Non-standard materials can cause your premium to increase because the risks that affect the property can be greater. It is typically more difficult and costly to maintain a building of non-standard construction. This is often the case with listed buildings, where traditional methods must be carried out by a specialist tradesman to preserve the historical importance of the property.
For this reason, you will likely need to source non-standard building insurance from a specialist provider like HomeProtect. The more details that you can provide, the more likely you are to find the right nonstandard house insurance at the right price for your unique property.
When asking for a non-standard construction home insurance quote, bear in mind that some concrete and prefab or prefabricated reinforced concrete (PRC) homes (such as Hawksley PRC houses) have a brick façade. You need to list all of the building materials used to be properly covered in the event of a claim. If in doubt, a qualified surveyor can help.
We also cover passive houses and zero energy buildings (ZEBs) built with non-standard construction materials.
It all depends on the individual property. For instance, empty house insurance and steel frame insurance are two very different situations to cover, and so the ease with which you can find insurance for non-standard constructions will vary.
Many standard insurers do not provide cover for non-standard constructions because of their added risks, but at HomeProtect we can offer cover for a huge number of non-standard situations online.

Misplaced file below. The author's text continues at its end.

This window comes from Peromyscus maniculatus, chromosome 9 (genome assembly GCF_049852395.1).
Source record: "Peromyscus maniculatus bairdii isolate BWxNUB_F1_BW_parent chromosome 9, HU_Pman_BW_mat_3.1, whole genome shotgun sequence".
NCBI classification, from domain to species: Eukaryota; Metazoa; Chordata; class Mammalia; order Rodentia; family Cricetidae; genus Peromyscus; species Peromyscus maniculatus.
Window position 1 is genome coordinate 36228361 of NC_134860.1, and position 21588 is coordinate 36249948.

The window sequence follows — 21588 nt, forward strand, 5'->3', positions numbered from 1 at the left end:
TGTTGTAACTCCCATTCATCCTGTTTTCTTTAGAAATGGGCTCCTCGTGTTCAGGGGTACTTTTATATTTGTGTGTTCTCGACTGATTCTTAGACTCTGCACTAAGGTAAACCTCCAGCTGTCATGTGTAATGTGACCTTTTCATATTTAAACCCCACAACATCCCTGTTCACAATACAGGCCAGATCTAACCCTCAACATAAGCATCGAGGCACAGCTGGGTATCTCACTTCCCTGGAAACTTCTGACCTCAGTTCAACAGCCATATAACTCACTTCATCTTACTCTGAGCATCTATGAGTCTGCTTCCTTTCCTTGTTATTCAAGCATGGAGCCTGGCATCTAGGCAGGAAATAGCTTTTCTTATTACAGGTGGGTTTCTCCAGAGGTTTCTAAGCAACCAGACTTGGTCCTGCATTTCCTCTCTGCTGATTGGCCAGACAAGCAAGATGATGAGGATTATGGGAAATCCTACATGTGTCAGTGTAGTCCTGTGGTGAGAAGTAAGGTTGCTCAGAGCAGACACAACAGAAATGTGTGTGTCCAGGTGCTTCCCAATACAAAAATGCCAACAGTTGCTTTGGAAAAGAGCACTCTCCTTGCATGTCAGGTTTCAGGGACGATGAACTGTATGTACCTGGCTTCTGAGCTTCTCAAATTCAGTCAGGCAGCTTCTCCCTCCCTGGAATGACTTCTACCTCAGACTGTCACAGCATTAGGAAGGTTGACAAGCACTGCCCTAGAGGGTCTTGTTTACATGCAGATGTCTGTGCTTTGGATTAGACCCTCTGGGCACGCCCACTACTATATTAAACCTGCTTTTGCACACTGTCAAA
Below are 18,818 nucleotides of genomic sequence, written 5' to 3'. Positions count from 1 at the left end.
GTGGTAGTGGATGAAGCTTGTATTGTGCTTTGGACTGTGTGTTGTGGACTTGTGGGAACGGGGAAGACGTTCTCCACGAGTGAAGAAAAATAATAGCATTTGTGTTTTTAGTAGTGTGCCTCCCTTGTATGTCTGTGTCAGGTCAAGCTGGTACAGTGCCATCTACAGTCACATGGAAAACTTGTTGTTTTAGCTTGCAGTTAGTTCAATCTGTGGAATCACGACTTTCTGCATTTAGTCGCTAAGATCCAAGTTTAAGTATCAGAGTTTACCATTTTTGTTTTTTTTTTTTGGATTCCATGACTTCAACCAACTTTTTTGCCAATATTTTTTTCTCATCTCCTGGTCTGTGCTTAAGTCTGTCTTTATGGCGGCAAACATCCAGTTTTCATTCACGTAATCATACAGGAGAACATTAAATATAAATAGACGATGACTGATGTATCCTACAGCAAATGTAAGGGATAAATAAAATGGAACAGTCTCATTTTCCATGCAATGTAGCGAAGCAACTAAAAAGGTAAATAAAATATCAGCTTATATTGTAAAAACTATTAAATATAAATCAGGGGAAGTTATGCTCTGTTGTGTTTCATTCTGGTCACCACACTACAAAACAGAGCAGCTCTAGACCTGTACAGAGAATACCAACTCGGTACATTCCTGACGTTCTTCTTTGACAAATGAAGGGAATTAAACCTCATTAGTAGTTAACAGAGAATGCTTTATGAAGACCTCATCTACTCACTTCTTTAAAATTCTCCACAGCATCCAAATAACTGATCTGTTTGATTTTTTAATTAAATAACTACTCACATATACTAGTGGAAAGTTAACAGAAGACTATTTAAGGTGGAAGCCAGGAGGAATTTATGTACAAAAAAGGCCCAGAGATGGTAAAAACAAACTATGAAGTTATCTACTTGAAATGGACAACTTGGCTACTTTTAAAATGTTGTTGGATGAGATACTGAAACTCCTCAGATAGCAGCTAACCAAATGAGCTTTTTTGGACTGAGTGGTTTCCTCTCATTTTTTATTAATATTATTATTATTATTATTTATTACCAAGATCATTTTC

There are a huge number of non-standard materials being used in modern constructions, such as asphalt, concrete, timber, glass and steel. Older properties are also made with non-standard materials like wattle and daub or flint. When in doubt, check with a builder, surveyor or your home insurance provider.
Yes, self-build insurance is a must-have to safeguard your building project from risks like flood and fire. You should also research whether you need employer’s liability insurance or public liability insurance if you are responsible for builders on-site. In some cases you may not be able to find cover until the build is complete, so it’s best to approach insurers before work starts.
If you have recently purchased a property then you should refer to the home buyer’s guide or survey; this should include the rebuild cost. If not then you should have a professional surveyor carry out an assessment and provide you with an accurate rebuild cost.
For standard construction properties, use the free online BCIS rebuild calculator.